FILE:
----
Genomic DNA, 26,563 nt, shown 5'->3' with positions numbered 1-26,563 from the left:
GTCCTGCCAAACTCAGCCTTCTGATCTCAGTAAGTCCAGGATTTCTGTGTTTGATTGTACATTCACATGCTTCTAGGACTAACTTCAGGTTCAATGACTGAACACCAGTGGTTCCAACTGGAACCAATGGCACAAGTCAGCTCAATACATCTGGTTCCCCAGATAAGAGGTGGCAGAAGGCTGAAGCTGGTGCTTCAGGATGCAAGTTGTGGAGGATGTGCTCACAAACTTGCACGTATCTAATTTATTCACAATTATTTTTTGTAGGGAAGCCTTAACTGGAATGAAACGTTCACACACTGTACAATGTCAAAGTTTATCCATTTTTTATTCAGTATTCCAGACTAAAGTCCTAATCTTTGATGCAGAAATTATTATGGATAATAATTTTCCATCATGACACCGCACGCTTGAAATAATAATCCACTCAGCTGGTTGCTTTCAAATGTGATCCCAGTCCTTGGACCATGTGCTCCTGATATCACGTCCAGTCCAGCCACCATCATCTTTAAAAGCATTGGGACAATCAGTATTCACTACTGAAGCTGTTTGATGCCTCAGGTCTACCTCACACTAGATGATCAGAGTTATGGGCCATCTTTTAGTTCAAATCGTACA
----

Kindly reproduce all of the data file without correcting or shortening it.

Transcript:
Genomic DNA, 26,563 nt, shown 5'->3' with positions numbered 1-26,563 from the left:
GTCCTGCCAAACTCAGCCTTCTGATCTCAGTAAGTCCAGGATTTCTGTGTTTGATTGTACATTCACATGCTTCTAGGACTAACTTCAGGTTCAATGACTGAACACCAGTGGTTCCAACTGGAACCAATGGCACAAGTCAGCTCAATACATCTGGTTCCCCAGATAAGAGGTGGCAGAAGGCTGAAGCTGGTGCTTCAGGATGCAAGTTGTGGAGGATGTGCTCACAAACTTGCACGTATCTAATTTATTCACAATTATTTTTTGTAGGGAAGCCTTAACTGGAATGAAACGTTCACACACTGTACAATGTCAAAGTTTATCCATTTTTTATTCAGTATTCCAGACTAAAGTCCTAATCTTTGATGCAGAAATTATTATGGATAATAATTTTCCATCATGACACCGCACGCTTGAAATAATAATCCACTCAGCTGGTTGCTTTCAAATGTGATCCCAGTCCTTGGACCATGTGCTCCTGATATCACGTCCAGTCCAGCCACCATCATCTTTAAAAGCATTGGGACAATCAGTATTCACTACTGAAGCTGTTTGATGCCTCAGGTCTACCTCACACTAGATGATCAGAGTTATGGGCCATCTTTTAGTTCAAATCGTACA